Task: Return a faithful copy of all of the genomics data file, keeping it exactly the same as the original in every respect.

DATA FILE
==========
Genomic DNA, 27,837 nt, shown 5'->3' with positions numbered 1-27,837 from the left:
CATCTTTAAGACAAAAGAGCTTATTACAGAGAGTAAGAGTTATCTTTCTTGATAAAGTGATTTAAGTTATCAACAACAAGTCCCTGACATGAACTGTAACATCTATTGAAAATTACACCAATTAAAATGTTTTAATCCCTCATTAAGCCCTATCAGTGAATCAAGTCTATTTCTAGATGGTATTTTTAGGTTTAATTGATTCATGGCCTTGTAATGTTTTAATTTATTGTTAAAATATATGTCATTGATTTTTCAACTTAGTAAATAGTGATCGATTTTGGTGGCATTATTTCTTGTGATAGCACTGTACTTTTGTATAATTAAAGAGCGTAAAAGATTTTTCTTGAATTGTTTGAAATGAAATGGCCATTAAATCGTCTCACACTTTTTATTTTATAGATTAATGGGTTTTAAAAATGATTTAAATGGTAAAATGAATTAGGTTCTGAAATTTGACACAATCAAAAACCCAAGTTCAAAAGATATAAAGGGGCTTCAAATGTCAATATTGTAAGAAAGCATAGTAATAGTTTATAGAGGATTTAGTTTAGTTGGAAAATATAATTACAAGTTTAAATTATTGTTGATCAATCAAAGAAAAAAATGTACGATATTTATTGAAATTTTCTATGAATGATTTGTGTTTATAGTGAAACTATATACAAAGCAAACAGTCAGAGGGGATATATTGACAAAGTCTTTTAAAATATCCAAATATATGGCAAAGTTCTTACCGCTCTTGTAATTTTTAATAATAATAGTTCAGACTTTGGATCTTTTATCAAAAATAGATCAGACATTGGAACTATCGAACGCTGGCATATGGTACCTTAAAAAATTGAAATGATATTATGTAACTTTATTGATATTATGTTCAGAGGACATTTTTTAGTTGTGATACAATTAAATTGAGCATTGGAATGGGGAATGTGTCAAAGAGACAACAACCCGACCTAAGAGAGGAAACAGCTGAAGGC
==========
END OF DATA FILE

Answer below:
Genomic DNA, 27,837 nt, shown 5'->3' with positions numbered 1-27,837 from the left:
CATCTTTAAGACAAAAGAGCTTATTACAGAGAGTAAGAGTTATCTTTCTTGATAAAGTGATTTAAGTTATCAACAACAAGTCCCTGACATGAACTGTAACATCTATTGAAAATTACACCAATTAAAATGTTTTAATCCCTCATTAAGCCCTATCAGTGAATCAAGTCTATTTCTAGATGGTATTTTTAGGTTTAATTGATTCATGGCCTTGTAATGTTTTAATTTATTGTTAAAATATATGTCATTGATTTTTCAACTTAGTAAATAGTGATCGATTTTGGTGGCATTATTTCTTGTGATAGCACTGTACTTTTGTATAATTAAAGAGCGTAAAAGATTTTTCTTGAATTGTTTGAAATGAAATGGCCATTAAATCGTCTCACACTTTTTATTTTATAGATTAATGGGTTTTAAAAATGATTTAAATGGTAAAATGAATTAGGTTCTGAAATTTGACACAATCAAAAACCCAAGTTCAAAAGATATAAAGGGGCTTCAAATGTCAATATTGTAAGAAAGCATAGTAATAGTTTATAGAGGATTTAGTTTAGTTGGAAAATATAATTACAAGTTTAAATTATTGTTGATCAATCAAAGAAAAAAATGTACGATATTTATTGAAATTTTCTATGAATGATTTGTGTTTATAGTGAAACTATATACAAAGCAAACAGTCAGAGGGGATATATTGACAAAGTCTTTTAAAATATCCAAATATATGGCAAAGTTCTTACCGCTCTTGTAATTTTTAATAATAATAGTTCAGACTTTGGATCTTTTATCAAAAATAGATCAGACATTGGAACTATCGAACGCTGGCATATGGTACCTTAAAAAATTGAAATGATATTATGTAACTTTATTGATATTATGTTCAGAGGACATTTTTTAGTTGTGATACAATTAAATTGAGCATTGGAATGGGGAATGTGTCAAAGAGACAACAACCCGACCTAAGAGAGGAAACAGCTGAAGGC